Over the last year, the pandemic has impacted the built environment abruptly and in profound ways. Here, Philip Watson, Director and Head of Design at HLM Architects, outlines how the changing landscape has impacted on the marketplace.
Many things we never thought could happen did and with that the need for us to embrace innovation and open-mindedness was accelerated by years. The very purpose of space is being challenged more rigorously, with health and wellbeing benefits to occupiers more widely understood, captured and measured.
What stands before us now is a once-in-a-generation opportunity to rethink the concept and purpose of architecture while simultaneously improving lives. From better energy and water efficiency, to waste and carbon reduction, our industry has a vital role to play in keeping our communities healthy and safe. Health and wellbeing should sit alongside net-zero carbon and energy efficiency targets if we are to accelerate the transition into a more sustainable future.
Today, building and construction are together responsible for 39% of all carbon emissions in the world. This means environmental sustainability targets are going to emerge in a more meaningful way as we emerge from the pandemic. We’re seeing increasing requirements from private sector clients such as universities to achieve zero carbon targets for new build projects that support their climate change declarations. Increasingly, government procurement is also showing signs that it will soon demand similarly ambitious targets. The Department for Education’s £7bn construction framework asks bidders to demonstrate how they will deliver the necessary, “Step Change to ‘Net Zero carbon emissions in Operation’”.
Similarly, the zero-carbon ambition is moving up the justice sector agenda and while targets might not be set quite yet, there’s certainly an indication of where we are headed. Case in point, the Ministry of Justice has recently asked potential bidders to their new prison procurement what a route to zero carbon would look like as part of their submissions. At last, it seems that this direction of travel will pervade all public procurement before long as the government formalises its own response to climate change.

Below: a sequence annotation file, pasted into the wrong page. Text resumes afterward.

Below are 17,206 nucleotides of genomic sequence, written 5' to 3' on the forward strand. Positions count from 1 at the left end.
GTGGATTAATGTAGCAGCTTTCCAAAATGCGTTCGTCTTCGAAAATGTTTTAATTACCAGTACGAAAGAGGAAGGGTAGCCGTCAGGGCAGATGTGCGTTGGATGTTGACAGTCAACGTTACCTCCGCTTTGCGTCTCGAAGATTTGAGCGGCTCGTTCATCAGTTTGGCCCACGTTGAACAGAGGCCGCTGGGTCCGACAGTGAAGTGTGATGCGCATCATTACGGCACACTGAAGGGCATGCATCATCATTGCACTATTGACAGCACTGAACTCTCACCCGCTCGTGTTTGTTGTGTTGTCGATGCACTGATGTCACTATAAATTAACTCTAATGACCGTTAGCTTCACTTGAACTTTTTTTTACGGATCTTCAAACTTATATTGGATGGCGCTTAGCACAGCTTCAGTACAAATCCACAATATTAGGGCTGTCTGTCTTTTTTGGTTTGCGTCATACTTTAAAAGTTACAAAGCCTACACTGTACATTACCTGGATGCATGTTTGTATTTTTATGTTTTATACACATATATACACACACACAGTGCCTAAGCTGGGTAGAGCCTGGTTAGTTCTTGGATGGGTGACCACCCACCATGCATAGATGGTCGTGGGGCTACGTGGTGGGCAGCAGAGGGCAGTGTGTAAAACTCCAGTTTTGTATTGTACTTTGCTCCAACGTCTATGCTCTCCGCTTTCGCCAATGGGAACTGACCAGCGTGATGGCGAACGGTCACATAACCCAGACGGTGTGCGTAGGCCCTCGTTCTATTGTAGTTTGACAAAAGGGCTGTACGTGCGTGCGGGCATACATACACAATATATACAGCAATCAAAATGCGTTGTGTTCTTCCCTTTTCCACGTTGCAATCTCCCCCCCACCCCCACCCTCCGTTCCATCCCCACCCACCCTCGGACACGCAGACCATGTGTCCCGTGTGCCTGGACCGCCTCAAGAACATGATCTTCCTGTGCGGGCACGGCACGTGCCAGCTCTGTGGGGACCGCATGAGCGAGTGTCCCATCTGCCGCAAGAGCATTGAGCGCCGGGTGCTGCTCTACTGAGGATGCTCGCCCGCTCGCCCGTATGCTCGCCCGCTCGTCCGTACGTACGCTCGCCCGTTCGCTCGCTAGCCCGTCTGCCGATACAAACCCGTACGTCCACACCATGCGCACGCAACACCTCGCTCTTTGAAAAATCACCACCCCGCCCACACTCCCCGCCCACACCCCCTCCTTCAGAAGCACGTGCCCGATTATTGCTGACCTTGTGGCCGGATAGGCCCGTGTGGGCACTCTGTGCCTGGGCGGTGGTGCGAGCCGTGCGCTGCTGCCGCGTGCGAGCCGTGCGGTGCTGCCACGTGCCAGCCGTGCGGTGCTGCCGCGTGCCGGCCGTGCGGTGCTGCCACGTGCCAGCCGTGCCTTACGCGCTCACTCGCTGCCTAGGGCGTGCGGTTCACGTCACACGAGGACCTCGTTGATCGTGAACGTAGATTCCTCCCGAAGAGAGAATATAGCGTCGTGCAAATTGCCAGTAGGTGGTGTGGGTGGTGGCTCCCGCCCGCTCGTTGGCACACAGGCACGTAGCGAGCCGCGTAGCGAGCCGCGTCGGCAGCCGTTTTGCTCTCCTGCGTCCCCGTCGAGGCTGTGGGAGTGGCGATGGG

Fundamentally, we have witnessed an accelerated adoption of certain established circular design strategies, exploiting modern methods of construction for its adaptability, as these have demonstrated convincing solutions to some of the newly emerged issues. Looking to the future, our’ ‘Forever Home’ concept – which we developed last year during the pandemic as part of the Government’s Home of 2030 competition – exploits these trends with a universal manufacturing platform to enable flexible, affordable, and sustainable ‘forever’ homes that are delivered using a circular economy approach. The homes are able to grow and shrink to suit their owners needs over their lifetime, meaning people can invest in their homes rather than in the cost of moving and put strong roots down to support stable, sustainable communities.
Finally, we shouldn’t underestimate the philosophical shift that is emerging either. Our continued, collective learning has enabled the built environment to grasp at new opportunities to evolve and improve. The success of our industry’s future is hinged on how we take forward this experience, to make better places for people to live, learn and feel fulfilled and rewarded at every level.